“Look up in the sky, up towards the north
There are three new stars, brightly shining forth
They’re shining oh so bright, from heaven above
Gee we’re gonna miss you, everybody sends their love”
– Eddie Cochran
The Day the Music Died, dubbed so by Don McLean’s song “American Pie”, was an aviation accident that occurred on February 3, 1959, near Clear Lake, Iowa, killing rock and roll musicians Buddy Holly, Ritchie Valens, J. P. “The Big Bopper” Richardson, and the pilot Roger Peterson. After terminating his partnership with The Crickets, Buddy Holly assembled a new band consisting of Waylon Jennings, Tommy Allsup, and Carl Bunch, to play on the ‘”Winter Dance Party” tour. The tour also featured rising artist Ritchie Valens and Big Bopper Richardson, who were promoting their own recordings as well. The tour was to cover 24 Midwestern cities in three weeks.
Radio news flash:
Buddy Holly terminated his association with The Crickets and his manager Norman Petty during a reunion in Lubbock, Texas, on November 3, 1958. For the start of the “The Winter Dance Party” tour, he assembled a band consisting of Waylon Jennings (bass), Tommy Allsup (guitar), and Carl Bunch (drums). The tour was set to cover 24 Midwestern cities in as many days. New hit artist Ritchie Valens, J. P. “The Big Bopper” Richardson and Dion DiMucci, joined the tour to promote their recordings and make an extra profit.
Buddy Holly – Peggy Sue:
The tour began in Milwaukee, Wisconsin, on January 23, 1959. The amount of travel created a logistical problem with the tour. The distance between venues had not been considered when scheduling each performance. Adding to the disarray, the tour bus was not equipped for the weather. Its heating system broke shortly after the tour began, in Appleton, Wisconsin. While flu spread among the rest of the performers, Holly’s drummer, Carl Bunch, was hospitalized in Ironwood, Michigan, for severely frostbitten feet. The musicians replaced that bus with a school bus and kept traveling. As Holly’s group had been the backing band for all of the acts, Holly, Valens, and Dion DiMucci took turns playing drums for each other at the Green Bay, Wisconsin, and Clear Lake, Iowa, performances.
Eddie Cochran – Three Stars:
On February 2, the tour arrived in Clear Lake, where they were to play at the Surf Ballroom. The venue had not been a scheduled stop, but the tour promoters, hoping to fill an open date, called Surf Ballroom manager Carroll Anderson and offered him the show. He accepted and they set the show for Monday, February 2. By the time Holly arrived at the venue that Monday evening, he was frustrated with the tour bus. Holly decided to charter a plane to take him to the next stop in Moorhead, Minnesota, to avoid traveling in the bus, and to have enough time to do laundry.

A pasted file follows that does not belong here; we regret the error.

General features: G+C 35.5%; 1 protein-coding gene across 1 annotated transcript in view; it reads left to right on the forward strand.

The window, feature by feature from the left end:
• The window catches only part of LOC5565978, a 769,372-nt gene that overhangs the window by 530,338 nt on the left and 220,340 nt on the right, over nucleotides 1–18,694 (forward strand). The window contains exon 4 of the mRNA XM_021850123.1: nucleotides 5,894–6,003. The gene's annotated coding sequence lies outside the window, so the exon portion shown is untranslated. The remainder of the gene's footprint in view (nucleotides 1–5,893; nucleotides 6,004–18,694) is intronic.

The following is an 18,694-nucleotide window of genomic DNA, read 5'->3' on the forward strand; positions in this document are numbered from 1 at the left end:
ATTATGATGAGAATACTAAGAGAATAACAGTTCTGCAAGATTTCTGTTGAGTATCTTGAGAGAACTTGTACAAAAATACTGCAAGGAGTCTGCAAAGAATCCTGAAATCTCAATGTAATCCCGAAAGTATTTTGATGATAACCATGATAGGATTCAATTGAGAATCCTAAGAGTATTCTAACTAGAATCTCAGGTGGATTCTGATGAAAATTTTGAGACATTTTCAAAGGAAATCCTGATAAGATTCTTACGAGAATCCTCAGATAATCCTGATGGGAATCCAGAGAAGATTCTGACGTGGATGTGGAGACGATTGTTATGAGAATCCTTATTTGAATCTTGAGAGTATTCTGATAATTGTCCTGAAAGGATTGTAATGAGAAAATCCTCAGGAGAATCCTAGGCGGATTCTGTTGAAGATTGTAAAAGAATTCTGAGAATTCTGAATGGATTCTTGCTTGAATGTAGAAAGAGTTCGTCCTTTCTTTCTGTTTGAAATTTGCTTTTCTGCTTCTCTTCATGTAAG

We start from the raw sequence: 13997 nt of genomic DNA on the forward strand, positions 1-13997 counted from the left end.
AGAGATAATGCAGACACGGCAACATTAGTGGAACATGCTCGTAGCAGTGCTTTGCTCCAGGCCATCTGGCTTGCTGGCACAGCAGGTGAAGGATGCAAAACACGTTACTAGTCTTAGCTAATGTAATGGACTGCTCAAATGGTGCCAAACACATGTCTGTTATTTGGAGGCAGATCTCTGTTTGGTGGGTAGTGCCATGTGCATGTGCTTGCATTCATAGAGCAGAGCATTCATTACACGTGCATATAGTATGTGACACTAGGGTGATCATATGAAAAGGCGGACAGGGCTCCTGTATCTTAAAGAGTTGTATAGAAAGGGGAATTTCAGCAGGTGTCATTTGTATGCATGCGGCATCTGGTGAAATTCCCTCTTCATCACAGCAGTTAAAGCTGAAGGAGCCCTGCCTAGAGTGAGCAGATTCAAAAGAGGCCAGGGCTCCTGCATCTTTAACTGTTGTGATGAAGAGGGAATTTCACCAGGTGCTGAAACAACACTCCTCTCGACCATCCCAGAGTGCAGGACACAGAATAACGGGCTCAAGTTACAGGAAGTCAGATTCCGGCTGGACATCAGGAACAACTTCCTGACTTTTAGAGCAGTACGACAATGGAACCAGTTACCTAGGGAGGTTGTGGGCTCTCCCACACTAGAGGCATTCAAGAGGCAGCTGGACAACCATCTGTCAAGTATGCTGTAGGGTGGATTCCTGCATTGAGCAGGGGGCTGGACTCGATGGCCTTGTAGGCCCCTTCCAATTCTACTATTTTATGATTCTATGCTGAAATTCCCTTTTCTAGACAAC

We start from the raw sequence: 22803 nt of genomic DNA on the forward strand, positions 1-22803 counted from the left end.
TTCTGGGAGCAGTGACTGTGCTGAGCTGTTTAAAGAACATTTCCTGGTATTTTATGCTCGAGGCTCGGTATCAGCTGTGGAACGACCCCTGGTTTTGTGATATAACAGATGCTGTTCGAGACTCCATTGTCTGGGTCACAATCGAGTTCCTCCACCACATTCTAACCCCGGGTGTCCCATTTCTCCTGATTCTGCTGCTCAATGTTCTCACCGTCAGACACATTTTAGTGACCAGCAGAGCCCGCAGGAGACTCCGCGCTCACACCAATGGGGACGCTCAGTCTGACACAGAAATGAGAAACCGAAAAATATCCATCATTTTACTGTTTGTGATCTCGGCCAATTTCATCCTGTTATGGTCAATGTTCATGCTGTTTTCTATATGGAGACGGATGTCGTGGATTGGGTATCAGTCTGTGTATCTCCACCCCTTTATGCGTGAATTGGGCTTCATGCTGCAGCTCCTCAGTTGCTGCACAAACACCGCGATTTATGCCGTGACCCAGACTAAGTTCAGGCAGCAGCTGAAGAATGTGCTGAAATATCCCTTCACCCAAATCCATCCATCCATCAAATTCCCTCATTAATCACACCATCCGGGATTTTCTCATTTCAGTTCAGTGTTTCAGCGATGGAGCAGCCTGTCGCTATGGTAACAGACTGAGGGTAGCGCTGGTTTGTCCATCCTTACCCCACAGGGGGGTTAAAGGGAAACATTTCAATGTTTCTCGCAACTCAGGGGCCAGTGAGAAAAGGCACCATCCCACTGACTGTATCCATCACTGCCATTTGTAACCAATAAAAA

When the show ended, Carroll Anderson drove Holly, Valens, and Richardson to the airport. The plane departed from the ramp and taxied to then-Runway 17 at around 12:55 a.m. Central Time on Tuesday, February 3. The weather report indicated light snow with a ceiling of 5,000 feet (1,500 m) and winds from 29 to 37 mph (47 to 60 km/h). Though there were indications of deteriorating weather along the route, the weather briefings Peterson received failed to relay the information. The Civil Aeronautics Board (CAB)—an agency later replaced by the National Transportation Safety Board (NTSB)—investigated the crash.
Don McLean – American Pie (live):
The results of the CAB investigation suggest that, soon after takeoff, Peterson became disoriented due to the unfamiliar way the attitude indicator in the aircraft functioned, combined with an inability to find a point of visual reference on a starless night with no visible lights on the ground. He lost control of the plane when the tip of the right wing hit the ground.
The aircraft tumbled across a bean field belonging to Albert Juhl. The Bonanza was at a slight downward angle and banked heavily to the right when it struck the ground at around 170 mph (270 km/h). The plane tumbled and skidded another 570 feet (170 m) across the frozen landscape before the crumpled wreckage came to rest against a wire fence at the edge of Juhl’s property.
Playlist with my favourites from the three artists:
(Sources: Wikipedia, fiftiesweb.com, The Day The music died (book))
Other 3 February:
- Johnny “Guitar” Watson (February 3, 1935 – May 17, 1996) was an American blues and funk guitarist and singer.A flamboyant showman and guitar picker in the style of T-Bone Walker, Watson recorded throughout the 1950s and 1960s with some success. His raunchy reinvention in the 1970s with disco and funk overtones, saw Watson have hits with “Ain’t That a Bitch”, “I Need It” and “Superman Lover”. His successful recording career spanned forty years, with his biggest hit being the 1977 “A Real Mother For Ya”.